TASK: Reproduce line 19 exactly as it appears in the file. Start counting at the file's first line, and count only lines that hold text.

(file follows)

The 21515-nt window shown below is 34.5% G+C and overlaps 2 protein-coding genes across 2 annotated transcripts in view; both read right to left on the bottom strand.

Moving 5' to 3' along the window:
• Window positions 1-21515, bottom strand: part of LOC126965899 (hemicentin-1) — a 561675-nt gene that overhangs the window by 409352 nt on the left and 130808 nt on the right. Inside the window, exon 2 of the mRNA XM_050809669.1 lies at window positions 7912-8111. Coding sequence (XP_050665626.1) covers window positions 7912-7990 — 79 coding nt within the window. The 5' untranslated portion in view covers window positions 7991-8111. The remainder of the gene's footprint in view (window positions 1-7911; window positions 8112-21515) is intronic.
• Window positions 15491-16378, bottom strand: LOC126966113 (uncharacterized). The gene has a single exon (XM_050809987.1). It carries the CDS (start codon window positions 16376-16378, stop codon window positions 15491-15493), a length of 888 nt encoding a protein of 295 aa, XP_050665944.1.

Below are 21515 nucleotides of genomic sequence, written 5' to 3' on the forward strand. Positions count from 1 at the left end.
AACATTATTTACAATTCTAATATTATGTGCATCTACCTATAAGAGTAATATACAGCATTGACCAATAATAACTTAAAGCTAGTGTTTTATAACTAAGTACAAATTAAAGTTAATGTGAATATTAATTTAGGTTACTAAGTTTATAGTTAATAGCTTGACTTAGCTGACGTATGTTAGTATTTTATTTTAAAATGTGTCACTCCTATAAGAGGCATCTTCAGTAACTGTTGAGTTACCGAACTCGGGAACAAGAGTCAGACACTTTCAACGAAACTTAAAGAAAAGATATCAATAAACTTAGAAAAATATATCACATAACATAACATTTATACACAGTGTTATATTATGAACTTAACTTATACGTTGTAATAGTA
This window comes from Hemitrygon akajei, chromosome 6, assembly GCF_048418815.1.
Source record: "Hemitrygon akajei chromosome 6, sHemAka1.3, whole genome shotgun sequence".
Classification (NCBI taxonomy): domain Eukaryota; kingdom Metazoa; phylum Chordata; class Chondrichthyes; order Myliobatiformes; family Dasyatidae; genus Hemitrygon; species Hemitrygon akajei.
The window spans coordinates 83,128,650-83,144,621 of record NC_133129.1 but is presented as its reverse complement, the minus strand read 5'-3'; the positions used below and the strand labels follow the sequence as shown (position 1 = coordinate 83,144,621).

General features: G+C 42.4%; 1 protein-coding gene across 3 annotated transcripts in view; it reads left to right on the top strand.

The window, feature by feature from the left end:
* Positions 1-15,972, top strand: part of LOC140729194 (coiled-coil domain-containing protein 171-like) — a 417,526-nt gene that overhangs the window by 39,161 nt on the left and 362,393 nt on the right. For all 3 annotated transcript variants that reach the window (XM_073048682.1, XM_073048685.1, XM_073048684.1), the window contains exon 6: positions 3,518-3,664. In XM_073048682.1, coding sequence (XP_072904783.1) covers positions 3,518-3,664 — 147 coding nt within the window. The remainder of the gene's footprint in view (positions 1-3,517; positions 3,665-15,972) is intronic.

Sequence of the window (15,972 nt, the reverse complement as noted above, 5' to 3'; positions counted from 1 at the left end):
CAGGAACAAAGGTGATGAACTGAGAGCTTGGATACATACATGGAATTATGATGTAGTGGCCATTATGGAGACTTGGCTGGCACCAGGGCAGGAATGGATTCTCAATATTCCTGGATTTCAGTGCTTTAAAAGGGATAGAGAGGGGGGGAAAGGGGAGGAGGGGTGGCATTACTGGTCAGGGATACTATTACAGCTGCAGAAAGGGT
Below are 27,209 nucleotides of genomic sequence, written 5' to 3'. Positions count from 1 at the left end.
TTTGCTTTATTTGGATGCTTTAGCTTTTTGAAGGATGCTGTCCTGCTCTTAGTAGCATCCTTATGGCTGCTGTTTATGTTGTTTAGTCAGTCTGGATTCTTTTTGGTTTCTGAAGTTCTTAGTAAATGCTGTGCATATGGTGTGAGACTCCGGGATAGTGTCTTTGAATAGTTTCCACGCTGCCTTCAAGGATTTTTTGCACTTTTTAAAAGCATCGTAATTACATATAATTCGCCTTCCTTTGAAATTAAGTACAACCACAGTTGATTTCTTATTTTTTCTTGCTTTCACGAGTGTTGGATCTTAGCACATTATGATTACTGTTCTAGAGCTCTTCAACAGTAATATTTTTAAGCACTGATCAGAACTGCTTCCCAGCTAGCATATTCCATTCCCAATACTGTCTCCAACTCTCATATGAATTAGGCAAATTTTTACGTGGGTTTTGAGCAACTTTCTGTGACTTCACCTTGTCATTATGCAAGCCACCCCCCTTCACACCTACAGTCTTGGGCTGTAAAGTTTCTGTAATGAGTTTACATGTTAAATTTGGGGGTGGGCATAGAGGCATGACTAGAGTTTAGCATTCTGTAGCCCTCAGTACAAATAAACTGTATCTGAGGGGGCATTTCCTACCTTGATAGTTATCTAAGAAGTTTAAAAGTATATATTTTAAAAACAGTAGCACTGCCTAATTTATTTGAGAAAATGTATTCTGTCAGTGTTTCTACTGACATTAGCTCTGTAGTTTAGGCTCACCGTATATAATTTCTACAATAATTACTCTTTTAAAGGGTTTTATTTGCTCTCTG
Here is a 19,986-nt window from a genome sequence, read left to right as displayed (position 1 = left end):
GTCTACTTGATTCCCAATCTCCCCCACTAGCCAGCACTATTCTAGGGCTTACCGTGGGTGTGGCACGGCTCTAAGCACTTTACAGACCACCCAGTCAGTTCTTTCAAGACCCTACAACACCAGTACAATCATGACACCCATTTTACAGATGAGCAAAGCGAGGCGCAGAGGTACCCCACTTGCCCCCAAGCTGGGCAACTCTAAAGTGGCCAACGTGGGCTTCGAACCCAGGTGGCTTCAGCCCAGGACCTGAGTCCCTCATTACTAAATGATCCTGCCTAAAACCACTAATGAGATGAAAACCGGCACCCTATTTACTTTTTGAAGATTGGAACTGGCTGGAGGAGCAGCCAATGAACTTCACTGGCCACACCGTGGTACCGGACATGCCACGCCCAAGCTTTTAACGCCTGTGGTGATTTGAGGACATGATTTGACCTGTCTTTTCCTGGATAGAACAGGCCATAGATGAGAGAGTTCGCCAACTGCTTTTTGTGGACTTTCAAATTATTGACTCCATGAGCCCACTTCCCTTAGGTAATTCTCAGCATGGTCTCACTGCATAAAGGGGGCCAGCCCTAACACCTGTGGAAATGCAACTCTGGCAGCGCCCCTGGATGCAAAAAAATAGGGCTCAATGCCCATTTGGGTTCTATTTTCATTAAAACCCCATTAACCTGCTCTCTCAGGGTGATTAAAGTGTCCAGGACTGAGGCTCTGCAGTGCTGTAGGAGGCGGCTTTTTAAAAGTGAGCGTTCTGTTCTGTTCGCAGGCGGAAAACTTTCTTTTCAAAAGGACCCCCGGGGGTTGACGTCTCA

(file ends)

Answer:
GTCTACTTGATTCCCAATCTCCCCCACTAGCCAGCACTATTCTAGGGCTTACCGTGGGTGTGGCACGGCTCTAAGCACTTTACAGACCACCCAGTCAGTTCTTTCAAGACCCTACAACACCAGTACAATCATGACACCCATTTTACAGATGAGCAAAGCGAGGCGCAGAGGTACCCCACTTGCCCCCAAGCTGGGCAACTCTAAAGTGGCCAACGTGGGCTTCGAACCCAGGTGGCTTCAGCCCAGGACCTGAGTCCCTCATTACTAAATGATCCTGCCTAAAACCACTAATGAGATGAAAACCGGCACCCTATTTACTTTTTGAAGATTGGAACTGGCTGGAGGAGCAGCCAATGAACTTCACTGGCCACACCGTGGTACCGGACATGCCACGCCCAAGCTTTTAACGCCTGTGGTGATTTGAGGACATGATTTGACCTGTCTTTTCCTGGATAGAACAGGCCATAGATGAGAGAGTTCGCCAACTGCTTTTTGTGGACTTTCAAATTATTGACTCCATGAGCCCACTTCCCTTAGGTAATTCTCAGCATGGTCTCACTGCATAAAGGGGGCCAGCCCTAACACCTGTGGAAATGCAACTCTGGCAGCGCCCCTGGATGCAAAAAAATAGGGCTCAATGCCCATTTGGGTTCTATTTTCATTAAAACCCCATTAACCTGCTCTCTCAGGGTGATTAAAGTGTCCAGGACTGAGGCTCTGCAGTGCTGTAGGAGGCGGCTTTTTAAAAGTGAGCGTTCTGTTCTGTTCGCAGGCGGAAAACTTTCTTTTCAAAAGGACCCCCGGGGGTTGACGTCTCA